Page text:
I wonder if it will even go a little further and profile their DNA too so that they can easily decide which dog bit whom by sampling the saliva retrieved from dog-bite victims! This question comes to my mind because the authorities say that they have been prompted to think like how they are thinking now to prevent dogs from mauling people like how a pet dog recently mauled a child of the very same family that owned it in our city. I simply fail to understand how these outlandish regulating and documenting steps can prevent such incidents.
Can an animal be made to understand that since it has now been honoured with a licence and an identity it should now also acquire the civility and decorum that is often missing in many humans? Sounds pretty preposterous and laughable! Doesn’t it? Unprovoked pet dogs usually do not attack members of families that own them unless they feel greatly threatened by them. Or there is also the possibility that the dog was a new acquisition and it was therefore not yet very comfortable with its new owners.
Pets, especially if they are already grown up when they are adopted, take a little longer to become affectionate and completely harmless. I feel that instead of harassing dog-lovers and pet owners with ridiculous rules and money-making gimmicks, the City Corporation should first wash its own stables clean and show some action in controlling the population of stray dogs which is not showing any signs that it is being contained. All that the Corporation authorities say that they are doing in this direction seems to be completely false and even fabricated because we find that stray and unvaccinated dogs that are the real threat to citizens’ safety are continuing to haunt every locality of our city since years. They are the ones who attack people without provocation and disturb the tranquillity of the nights by their territorial fights and constant howling.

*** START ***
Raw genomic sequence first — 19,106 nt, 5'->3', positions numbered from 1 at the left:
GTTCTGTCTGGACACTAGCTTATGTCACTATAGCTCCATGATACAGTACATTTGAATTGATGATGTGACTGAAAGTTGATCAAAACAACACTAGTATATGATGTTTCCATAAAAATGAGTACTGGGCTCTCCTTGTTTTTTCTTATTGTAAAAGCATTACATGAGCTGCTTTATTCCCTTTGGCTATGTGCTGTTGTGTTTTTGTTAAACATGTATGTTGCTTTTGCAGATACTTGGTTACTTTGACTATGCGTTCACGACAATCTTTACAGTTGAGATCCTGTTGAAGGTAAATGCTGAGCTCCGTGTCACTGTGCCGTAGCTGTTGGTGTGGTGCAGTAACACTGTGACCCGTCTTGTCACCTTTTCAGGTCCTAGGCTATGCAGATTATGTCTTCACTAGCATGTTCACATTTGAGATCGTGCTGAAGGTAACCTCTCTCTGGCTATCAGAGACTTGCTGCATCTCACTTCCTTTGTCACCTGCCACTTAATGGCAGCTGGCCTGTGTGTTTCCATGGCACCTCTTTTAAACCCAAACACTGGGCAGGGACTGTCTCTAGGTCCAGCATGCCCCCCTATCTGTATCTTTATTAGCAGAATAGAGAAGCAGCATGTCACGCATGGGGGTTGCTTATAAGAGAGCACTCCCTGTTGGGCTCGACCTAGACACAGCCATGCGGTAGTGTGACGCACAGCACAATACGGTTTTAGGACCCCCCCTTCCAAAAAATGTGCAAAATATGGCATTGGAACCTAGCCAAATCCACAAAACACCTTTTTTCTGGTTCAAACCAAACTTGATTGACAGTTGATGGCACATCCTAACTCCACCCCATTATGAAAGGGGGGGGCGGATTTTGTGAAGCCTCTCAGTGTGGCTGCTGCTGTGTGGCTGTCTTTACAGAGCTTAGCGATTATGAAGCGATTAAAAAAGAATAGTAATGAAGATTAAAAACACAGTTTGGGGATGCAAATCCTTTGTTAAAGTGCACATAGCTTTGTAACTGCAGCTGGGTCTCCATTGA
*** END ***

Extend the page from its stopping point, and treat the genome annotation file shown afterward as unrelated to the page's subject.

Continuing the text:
I can provide photographic evidence of at least ten such dogs that laze around my home round-the-clock and growl menacingly when I approach my car under which they seek refuge from the sun and rain. It is not clear if all the provisions of the BBMP version of the ‘Canine Canon’ will become a part of its counterpart here too but they make very interesting reading.
Owners of pet dogs will henceforth be obliged to carry plastic bags and pick up the poop in them for proper disposal failing which they are liable for harsh penalties. It does not matter if shameless men themselves disgustingly pee against people’s walls all along our roads and streets as they have been doing for years as long as their dogs do not do it! Or will the Corporation also soon make it mandatory for such shameless souls to take the trouble of carrying a few polythene pouches and rubber bands to carefully collect their own effluents and transport them back to their homes?
And incidentally, what does the Corporation propose to call its new dog licence? Considering how faithful the dog has been to man over the years, how about calling it the ‘WAFADAAR CARD’? Do think about it!